The Open Society Foundation has launched Soros Equality Fellowship to support emerging midcareer professionals whom they believe will become long-term innovative leaders impacting racial justice.
The Soros Equality Fellowship seeks to support individual leaders influencing and transforming the racial justice field. The Foundation understand the unique role an individual can play in rejecting old paradigms and presenting a new vision for the United States they hope to become.
The aim of the Fellowship is to be flexible and open—a space to incubate new ideas, promote risk-taking, and develop different ways of thinking that challenge and expand the existing assumptions. A successful project should identify a challenge and propose a critical intervention that will meaningfully address the systems that reinforce inequities and discrimination in the United States.
A successful project should identify a challenge and propose a critical intervention that will meaningfully address the systems that reinforce inequities and discrimination in the United States. Through this Fellowship, Open Society aims to provide a network of leaders, representing the diversity of experiences, with the resources to address racial inequality and the space they need to imagine a more equitable future.
- Fellows will typically receive a $100,000 grant over the 18 month fellowship to support expenses related to the project. These award amounts are all-inclusive are are intended to cover a fellow’s living expenses, project-related expenses, travel, conference fees, health insurance, etc. We do not provide additional funds beyond the fellowship award. Over the course of the fellowship, there may be additional OSF-sponsored conferences, gathering, or events.
- Fellowship Term and Time Commitment: Applicants must be able to devote at least 35 hours per week to the project if awarded a Fellowship; and the project must be the applicant’s only full-time work during the course of the Fellowship.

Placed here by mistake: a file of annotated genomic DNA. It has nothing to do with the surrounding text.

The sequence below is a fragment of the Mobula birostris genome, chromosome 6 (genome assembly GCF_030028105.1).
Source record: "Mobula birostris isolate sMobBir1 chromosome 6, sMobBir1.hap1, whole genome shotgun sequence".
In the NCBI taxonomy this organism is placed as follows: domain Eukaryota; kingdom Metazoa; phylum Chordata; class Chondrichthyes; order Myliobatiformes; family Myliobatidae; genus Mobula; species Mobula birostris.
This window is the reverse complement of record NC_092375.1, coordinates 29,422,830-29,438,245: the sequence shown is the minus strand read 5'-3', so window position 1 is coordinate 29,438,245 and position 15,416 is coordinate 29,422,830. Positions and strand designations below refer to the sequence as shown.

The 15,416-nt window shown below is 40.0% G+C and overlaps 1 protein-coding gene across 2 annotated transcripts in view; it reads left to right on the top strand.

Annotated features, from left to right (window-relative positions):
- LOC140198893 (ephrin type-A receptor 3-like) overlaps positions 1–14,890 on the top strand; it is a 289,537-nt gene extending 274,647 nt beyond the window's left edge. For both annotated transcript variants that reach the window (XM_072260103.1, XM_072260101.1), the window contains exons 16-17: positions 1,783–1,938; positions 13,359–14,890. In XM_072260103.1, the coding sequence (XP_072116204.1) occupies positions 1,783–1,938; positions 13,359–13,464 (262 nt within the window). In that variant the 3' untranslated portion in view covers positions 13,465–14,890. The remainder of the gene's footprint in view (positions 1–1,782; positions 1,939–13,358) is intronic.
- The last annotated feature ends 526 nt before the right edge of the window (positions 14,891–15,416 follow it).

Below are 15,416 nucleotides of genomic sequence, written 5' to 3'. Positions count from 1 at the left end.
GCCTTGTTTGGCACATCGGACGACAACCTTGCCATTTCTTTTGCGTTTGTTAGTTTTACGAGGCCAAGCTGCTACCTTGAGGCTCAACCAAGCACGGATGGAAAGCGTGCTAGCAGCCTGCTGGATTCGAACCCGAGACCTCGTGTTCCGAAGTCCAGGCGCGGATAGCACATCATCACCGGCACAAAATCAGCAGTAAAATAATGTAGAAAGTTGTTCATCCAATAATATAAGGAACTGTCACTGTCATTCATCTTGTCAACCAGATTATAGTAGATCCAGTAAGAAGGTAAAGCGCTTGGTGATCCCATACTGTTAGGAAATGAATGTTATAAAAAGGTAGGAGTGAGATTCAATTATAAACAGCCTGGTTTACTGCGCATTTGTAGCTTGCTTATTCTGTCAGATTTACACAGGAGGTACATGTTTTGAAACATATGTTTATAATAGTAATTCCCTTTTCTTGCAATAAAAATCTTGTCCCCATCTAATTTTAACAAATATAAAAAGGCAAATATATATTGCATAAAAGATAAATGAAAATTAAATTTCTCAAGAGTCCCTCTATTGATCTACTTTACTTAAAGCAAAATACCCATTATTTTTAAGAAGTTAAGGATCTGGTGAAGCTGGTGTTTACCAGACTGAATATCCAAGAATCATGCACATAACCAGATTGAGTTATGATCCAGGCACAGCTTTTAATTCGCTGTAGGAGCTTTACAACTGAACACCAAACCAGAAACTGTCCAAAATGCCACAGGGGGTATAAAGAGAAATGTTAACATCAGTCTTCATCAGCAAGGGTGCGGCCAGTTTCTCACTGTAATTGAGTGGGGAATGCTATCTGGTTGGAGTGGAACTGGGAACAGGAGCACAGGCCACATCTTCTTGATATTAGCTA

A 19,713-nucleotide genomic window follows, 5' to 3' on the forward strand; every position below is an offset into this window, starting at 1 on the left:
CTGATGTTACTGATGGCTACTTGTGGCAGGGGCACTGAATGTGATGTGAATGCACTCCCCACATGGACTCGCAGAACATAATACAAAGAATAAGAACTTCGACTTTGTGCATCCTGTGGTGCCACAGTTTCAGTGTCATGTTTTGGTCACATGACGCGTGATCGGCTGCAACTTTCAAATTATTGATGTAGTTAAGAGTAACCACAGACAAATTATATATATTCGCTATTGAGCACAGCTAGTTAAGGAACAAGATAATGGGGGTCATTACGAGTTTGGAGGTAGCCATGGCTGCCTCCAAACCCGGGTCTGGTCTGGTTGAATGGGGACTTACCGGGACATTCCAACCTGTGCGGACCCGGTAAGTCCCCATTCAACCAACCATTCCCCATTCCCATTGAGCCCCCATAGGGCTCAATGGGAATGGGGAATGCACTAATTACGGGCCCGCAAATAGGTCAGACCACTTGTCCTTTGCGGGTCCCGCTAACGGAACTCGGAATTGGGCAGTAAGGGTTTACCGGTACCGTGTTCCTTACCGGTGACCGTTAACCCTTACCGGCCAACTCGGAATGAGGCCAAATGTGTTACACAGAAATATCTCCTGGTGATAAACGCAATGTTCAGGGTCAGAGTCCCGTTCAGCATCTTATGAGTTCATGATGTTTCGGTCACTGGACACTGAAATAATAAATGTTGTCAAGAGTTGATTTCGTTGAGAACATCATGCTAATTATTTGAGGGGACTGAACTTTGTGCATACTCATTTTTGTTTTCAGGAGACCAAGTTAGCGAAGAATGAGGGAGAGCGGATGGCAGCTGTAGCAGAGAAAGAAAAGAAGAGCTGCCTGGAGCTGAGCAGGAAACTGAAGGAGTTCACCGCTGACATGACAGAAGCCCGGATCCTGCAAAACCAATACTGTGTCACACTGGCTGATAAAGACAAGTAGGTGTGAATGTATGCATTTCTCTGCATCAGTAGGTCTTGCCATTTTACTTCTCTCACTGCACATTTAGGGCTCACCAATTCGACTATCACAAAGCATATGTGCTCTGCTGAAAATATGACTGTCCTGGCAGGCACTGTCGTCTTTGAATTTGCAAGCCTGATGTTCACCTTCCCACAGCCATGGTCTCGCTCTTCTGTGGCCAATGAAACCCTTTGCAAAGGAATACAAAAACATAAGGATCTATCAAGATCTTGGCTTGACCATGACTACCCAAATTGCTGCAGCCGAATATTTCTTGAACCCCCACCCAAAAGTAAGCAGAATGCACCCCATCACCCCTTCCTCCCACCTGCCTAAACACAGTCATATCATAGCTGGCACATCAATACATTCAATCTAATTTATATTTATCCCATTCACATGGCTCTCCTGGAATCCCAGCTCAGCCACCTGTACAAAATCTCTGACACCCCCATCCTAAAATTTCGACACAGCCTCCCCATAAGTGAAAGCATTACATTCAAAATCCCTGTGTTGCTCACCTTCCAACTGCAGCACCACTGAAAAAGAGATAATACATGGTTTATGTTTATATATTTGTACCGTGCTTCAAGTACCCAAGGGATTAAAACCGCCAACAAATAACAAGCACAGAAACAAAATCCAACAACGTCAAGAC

- Projects Based Outside the United States: Applicants may be based outside the United States, provided their work directly pertains to a U.S. racial justice issue and is able to demonstrate a proficiency in spoken and written English.
- Joint Applications: Up to two individuals can apply jointly for a Soros Equality Fellowship. However, joint applications will share one fellowship award. A joint application should be completed together as a single submission. For joint applicants, the “full-time work” requirement does not apply to each applicant. All other restrictions associated with an individual application still apply.
The program does not fund the following:
- Enrollment for degree or non-degree study at academic institutions, including dissertation research;
- Projects that address racial justice issues outside the United States (applicants themselves, however, can be based outside the United States, as long as their work directly relates to a U.S. issue);
- Projects that serve as proxy for an organizational grant;
- Lobbying or political activities.
- There are three stages to the application and selection process. First, all applicants must submit a full and completed application by the deadline;
- Secondly, each application will be reviewed for critical need, competitiveness, ability to influence the racial justice field, innovation, and the leadership qualities of the applicant;
- Applications will be evaluated on the extent to which the applicant possesses the vision, drive, and skills needed to broaden understanding, spur debate, or catalyze change on the issues at the heart of the Open Society Foundations’ racial justice priorities. They will then select a group of finalists who will be invited to interview with a selection committee consisting of Open Society Foundations staff and outside social justice experts
- Finally, after each finalist is interviewed, they will select up to 15 individuals to receive a Fellowship award.
For more information, visit https://www.opensocietyfoundations.org/grants/soros-equality-fellowship